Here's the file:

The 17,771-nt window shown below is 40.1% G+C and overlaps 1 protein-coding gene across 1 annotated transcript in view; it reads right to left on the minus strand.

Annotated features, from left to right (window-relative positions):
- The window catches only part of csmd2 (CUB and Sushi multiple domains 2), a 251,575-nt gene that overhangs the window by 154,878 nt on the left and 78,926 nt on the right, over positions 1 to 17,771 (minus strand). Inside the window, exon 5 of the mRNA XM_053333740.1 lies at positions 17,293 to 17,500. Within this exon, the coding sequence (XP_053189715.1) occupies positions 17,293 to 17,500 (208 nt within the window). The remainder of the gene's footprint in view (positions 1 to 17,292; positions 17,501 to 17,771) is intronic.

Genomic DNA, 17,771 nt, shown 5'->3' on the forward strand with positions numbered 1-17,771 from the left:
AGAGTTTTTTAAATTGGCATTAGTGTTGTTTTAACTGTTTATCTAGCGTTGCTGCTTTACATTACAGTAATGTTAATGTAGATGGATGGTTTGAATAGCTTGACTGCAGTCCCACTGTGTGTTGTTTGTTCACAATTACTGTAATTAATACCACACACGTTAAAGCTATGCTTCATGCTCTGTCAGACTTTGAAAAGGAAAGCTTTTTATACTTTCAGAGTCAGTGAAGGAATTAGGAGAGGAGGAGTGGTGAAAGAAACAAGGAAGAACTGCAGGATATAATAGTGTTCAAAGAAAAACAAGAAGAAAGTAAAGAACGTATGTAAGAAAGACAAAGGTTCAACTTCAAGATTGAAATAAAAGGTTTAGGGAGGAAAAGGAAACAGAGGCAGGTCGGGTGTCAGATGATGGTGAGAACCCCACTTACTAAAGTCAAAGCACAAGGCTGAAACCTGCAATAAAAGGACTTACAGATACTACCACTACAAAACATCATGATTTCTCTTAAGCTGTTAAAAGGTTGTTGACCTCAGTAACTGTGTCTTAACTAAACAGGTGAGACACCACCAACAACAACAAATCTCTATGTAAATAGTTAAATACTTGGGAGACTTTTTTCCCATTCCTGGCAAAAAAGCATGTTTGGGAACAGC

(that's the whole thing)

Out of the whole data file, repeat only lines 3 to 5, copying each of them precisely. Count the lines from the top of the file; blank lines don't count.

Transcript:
- The window catches only part of csmd2 (CUB and Sushi multiple domains 2), a 251,575-nt gene that overhangs the window by 154,878 nt on the left and 78,926 nt on the right, over positions 1 to 17,771 (minus strand). Inside the window, exon 5 of the mRNA XM_053333740.1 lies at positions 17,293 to 17,500. Within this exon, the coding sequence (XP_053189715.1) occupies positions 17,293 to 17,500 (208 nt within the window). The remainder of the gene's footprint in view (positions 1 to 17,292; positions 17,501 to 17,771) is intronic.

Genomic DNA, 17,771 nt, shown 5'->3' on the forward strand with positions numbered 1-17,771 from the left:
AGAGTTTTTTAAATTGGCATTAGTGTTGTTTTAACTGTTTATCTAGCGTTGCTGCTTTACATTACAGTAATGTTAATGTAGATGGATGGTTTGAATAGCTTGACTGCAGTCCCACTGTGTGTTGTTTGTTCACAATTACTGTAATTAATACCACACACGTTAAAGCTATGCTTCATGCTCTGTCAGACTTTGAAAAGGAAAGCTTTTTATACTTTCAGAGTCAGTGAAGGAATTAGGAGAGGAGGAGTGGTGAAAGAAACAAGGAAGAACTGCAGGATATAATAGTGTTCAAAGAAAAACAAGAAGAAAGTAAAGAACGTATGTAAGAAAGACAAAGGTTCAACTTCAAGATTGAAATAAAAGGTTTAGGGAGGAAAAGGAAACAGAGGCAGGTCGGGTGTCAGATGATGGTGAGAACCCCACTTACTAAAGTCAAAGCACAAGGCTGAAACCTGCAATAAAAGGACTTACAGATACTACCACTACAAAACATCATGATTTCTCTTAAGCTGTTAAAAGGTTGTTGACCTCAGTAACTGTGTCTTAACTAAACAGGTGAGACACCACCAACAACAACAAATCTCTATGTAAATAGTTAAATACTTGGGAGACTTTTTTCCCATTCCTGGCAAAAAAGCATGTTTGGGAACAGC